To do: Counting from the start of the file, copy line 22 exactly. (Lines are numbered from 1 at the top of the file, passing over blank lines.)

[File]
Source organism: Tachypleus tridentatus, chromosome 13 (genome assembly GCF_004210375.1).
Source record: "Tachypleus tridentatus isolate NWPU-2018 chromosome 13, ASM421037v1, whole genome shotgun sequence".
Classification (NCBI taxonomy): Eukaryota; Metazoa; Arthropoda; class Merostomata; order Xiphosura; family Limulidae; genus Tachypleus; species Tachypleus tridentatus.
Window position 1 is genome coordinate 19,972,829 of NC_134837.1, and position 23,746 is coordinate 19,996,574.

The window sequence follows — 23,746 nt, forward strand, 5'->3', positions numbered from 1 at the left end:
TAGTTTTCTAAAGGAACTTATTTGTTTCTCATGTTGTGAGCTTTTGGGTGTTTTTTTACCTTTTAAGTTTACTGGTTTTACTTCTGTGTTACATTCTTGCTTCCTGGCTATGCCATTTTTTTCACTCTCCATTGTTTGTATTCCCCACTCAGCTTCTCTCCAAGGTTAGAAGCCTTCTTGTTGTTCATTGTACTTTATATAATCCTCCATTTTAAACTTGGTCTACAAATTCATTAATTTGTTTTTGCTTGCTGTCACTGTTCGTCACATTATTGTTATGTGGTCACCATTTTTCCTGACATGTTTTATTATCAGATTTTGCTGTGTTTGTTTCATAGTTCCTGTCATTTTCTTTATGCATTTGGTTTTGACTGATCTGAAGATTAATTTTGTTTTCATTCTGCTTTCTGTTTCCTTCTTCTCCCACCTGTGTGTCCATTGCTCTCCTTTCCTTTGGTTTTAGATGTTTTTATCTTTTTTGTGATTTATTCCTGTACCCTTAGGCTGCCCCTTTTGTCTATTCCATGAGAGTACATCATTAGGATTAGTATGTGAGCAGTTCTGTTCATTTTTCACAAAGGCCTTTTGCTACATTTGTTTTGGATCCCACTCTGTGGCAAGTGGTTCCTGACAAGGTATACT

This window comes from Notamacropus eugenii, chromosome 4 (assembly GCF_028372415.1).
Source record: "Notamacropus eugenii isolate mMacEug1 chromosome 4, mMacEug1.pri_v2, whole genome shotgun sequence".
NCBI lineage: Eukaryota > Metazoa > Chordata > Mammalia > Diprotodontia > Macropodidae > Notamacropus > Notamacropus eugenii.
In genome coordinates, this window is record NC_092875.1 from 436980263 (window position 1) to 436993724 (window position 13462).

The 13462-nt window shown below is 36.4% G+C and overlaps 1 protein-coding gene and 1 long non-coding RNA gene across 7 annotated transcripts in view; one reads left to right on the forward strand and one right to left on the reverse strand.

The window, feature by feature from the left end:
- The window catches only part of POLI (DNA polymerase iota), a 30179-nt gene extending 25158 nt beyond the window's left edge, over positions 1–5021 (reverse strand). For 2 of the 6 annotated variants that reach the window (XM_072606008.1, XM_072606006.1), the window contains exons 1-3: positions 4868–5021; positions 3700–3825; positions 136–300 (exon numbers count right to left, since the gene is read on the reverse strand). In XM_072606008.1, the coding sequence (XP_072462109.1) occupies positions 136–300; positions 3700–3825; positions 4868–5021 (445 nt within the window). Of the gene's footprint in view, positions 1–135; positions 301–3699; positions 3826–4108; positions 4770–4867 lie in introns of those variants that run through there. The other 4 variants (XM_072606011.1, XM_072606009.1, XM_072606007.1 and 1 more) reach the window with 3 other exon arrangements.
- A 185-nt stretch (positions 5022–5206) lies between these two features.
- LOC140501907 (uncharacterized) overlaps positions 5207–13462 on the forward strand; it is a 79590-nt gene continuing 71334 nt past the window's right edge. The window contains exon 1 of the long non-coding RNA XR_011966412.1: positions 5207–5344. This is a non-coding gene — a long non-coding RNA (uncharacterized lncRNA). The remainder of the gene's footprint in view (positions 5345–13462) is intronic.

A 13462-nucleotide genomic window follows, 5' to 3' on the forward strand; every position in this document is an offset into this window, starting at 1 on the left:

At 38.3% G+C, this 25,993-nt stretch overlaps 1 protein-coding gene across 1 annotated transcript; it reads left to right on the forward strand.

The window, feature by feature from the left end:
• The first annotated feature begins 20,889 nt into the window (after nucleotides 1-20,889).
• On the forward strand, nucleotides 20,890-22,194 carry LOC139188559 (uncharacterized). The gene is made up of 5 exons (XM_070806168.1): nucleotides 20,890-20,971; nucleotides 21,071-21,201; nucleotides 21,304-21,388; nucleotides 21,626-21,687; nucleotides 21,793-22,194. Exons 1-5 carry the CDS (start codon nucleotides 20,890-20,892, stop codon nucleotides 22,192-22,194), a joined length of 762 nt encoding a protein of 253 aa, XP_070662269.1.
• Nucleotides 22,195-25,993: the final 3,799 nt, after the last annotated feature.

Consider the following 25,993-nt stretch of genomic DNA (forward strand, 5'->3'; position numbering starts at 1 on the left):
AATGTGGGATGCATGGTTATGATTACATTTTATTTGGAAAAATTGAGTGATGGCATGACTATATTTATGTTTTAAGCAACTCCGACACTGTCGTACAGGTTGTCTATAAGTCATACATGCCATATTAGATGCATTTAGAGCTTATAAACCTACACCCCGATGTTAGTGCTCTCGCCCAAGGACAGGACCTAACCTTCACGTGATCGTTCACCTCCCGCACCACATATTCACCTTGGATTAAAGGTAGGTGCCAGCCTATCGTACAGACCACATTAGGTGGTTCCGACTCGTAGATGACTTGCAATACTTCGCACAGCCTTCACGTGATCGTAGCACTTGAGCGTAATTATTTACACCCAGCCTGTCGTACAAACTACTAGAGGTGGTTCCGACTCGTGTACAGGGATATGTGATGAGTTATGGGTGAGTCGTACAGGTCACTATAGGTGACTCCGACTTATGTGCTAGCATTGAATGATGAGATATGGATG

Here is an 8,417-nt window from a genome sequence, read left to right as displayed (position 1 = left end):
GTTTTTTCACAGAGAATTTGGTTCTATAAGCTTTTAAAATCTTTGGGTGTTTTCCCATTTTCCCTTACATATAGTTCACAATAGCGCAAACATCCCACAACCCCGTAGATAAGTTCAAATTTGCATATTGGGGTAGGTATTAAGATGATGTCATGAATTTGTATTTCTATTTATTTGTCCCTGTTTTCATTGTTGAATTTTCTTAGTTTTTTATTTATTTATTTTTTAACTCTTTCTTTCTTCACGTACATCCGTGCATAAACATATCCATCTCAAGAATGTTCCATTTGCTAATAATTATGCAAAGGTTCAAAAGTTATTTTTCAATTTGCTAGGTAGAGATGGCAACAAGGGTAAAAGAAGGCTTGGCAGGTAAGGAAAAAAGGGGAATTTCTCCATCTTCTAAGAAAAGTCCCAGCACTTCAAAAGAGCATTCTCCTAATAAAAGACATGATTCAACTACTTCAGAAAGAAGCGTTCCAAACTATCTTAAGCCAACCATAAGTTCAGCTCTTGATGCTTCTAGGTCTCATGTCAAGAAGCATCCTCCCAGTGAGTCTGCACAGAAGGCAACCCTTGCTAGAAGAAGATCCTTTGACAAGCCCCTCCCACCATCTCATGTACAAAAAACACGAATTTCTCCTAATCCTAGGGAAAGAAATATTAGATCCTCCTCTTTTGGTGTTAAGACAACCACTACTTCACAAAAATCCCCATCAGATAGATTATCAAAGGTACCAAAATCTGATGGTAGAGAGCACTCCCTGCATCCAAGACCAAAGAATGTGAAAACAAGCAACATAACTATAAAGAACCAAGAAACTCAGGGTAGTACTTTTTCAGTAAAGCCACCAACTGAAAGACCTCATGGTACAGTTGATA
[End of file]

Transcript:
Consider the following 25,993-nt stretch of genomic DNA (forward strand, 5'->3'; position numbering starts at 1 on the left):